My dad’s not perfect. He does a lot of things that have nothing to do with being disabled, like hocks loogies in mixed company without acknowledging it’s not normal to do so, and tells my mom everything she cooks needs more salt. I can’t say I blame her for being separated from him for the past few years; he’s a handful, and she has endured a lot by being committed to him. She worked WAY more than full time in a variety of jobs and often late at night to support the four of us, and my dad, while amazing with his children (all children, really) and generally a good husband from what I know, drank a lot and did his fair share of drugs when my brother and I were really little. My mom had to work hard to keep us away from it; thankfully, she succeeded. But my parents still love each other, and as immature as it may be, I’m glad they aren’t divorced. Whether they’ll ever get back together, I can’t say, but I can strive to have somewhere near their level of love with my husband in our lifetime and take solace in the fact that my parents live five minutes from each other, just in case one needs the other.

Sometimes it’s hard for me to find the right words to communicate with my dad because we lead such different lives now, but now that I’m 30 and not AS stubborn as I used to be, I have a little more patience in finding ways around that. Instead of trying to explain exactly what technical writing is and why I enjoy my freelance work more, I say, “Writing instructions isn’t that fun so I write way more fun things in my free time and tell everyone on the internet how crazy you are.” He laughs, says “Yo’ ass!”, and asks me what the internet is. He has accomplished and endured so much in his life – at least, to me, as someone he raised – that as I age myself, I’m realizing it’s OK for him to be tired, and for us not to be quite on the same page and long as we love each other.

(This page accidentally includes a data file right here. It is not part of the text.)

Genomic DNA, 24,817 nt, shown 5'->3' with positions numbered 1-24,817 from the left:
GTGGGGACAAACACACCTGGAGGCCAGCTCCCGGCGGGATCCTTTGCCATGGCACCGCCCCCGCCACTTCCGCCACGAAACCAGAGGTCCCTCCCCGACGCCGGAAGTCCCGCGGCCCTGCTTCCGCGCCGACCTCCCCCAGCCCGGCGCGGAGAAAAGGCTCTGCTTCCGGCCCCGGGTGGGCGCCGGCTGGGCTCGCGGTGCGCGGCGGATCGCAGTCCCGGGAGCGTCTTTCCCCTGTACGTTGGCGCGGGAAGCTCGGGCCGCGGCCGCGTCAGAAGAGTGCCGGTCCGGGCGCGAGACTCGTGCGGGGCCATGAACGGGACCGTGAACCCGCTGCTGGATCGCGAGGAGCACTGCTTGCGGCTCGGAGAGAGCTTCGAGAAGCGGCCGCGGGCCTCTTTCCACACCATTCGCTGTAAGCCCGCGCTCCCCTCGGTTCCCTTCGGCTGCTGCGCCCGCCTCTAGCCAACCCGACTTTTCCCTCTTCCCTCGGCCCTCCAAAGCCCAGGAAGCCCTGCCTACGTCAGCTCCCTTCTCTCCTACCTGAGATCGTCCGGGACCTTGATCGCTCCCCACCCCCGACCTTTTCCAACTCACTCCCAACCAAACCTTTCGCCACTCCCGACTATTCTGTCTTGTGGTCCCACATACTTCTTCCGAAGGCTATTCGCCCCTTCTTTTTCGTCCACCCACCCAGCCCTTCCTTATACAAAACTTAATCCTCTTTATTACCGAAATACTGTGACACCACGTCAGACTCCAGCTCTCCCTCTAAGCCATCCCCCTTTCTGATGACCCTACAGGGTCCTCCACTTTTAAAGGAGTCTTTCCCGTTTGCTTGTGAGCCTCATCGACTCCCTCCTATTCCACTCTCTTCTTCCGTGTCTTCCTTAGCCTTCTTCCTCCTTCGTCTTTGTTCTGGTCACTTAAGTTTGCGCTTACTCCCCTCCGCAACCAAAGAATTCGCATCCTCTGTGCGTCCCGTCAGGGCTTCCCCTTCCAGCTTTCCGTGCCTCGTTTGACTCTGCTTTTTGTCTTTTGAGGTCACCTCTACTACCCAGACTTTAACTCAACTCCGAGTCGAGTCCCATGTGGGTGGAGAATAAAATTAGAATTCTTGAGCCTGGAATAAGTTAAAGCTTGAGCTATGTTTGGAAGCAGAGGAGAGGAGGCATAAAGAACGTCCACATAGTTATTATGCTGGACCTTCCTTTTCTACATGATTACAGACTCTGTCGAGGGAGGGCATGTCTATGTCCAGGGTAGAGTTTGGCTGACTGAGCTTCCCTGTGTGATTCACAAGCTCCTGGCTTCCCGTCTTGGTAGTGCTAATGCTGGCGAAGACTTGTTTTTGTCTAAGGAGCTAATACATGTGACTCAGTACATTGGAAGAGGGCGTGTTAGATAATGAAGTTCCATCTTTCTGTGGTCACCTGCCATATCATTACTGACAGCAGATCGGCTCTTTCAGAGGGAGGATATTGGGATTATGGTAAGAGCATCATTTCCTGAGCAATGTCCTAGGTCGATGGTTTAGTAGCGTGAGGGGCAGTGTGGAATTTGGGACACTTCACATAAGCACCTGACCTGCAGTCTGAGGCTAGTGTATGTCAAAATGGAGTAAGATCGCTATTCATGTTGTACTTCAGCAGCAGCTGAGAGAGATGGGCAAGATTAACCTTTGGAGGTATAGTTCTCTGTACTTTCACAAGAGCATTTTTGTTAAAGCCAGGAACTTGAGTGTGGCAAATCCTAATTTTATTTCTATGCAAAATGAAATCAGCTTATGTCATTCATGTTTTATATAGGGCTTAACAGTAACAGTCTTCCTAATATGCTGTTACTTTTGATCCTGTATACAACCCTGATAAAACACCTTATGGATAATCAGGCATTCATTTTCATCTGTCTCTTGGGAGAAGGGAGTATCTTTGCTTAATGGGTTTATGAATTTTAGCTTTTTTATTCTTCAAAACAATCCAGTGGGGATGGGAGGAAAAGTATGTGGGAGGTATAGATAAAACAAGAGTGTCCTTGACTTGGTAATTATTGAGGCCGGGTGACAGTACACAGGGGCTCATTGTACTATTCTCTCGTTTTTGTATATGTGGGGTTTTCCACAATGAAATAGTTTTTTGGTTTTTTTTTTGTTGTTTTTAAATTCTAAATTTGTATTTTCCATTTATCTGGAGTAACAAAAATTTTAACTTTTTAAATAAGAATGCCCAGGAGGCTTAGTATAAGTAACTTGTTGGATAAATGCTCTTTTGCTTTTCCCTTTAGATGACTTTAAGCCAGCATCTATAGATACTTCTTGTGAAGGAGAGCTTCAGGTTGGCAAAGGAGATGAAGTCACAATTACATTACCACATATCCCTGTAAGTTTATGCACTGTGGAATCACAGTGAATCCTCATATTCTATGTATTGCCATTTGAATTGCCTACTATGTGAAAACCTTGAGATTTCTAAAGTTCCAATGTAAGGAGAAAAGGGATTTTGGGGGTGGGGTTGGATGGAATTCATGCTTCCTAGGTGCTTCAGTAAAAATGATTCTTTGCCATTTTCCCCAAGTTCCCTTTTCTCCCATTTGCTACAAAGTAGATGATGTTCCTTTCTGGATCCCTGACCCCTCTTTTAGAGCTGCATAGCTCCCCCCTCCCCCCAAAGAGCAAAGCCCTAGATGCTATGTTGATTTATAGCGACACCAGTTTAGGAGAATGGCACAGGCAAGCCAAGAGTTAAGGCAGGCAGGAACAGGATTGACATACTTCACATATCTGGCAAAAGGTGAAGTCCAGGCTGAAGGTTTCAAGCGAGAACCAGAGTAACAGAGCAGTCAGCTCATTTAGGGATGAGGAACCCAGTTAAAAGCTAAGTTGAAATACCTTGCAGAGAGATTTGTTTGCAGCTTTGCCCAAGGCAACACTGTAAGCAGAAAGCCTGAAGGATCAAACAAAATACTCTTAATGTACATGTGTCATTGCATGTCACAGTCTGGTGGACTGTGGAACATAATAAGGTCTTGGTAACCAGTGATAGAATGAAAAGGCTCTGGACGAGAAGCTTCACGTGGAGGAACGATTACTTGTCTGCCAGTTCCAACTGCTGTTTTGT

I’m excited to have children within the next few years, and I know my dad will be just as loving and patient and giving with them as he was with my brother and me. And while he may not be someone I can look to for career advice, I owe such a great deal of my success to the things my dad gave me which, in turn, gave me the patience, strength, and confidence I have today to not settle for anything less than extraordinary. I hope I can give my children even a fraction of what he’s given me. And even though I know he won’t remember that day at drama camp, I’m grateful he’s still alive for me to apologize – to tell him how much it meant to me that he stood up for me, and how much I love him for being the greatest dad I could’ve ever asked for.

Happy Father’s Day, Dad.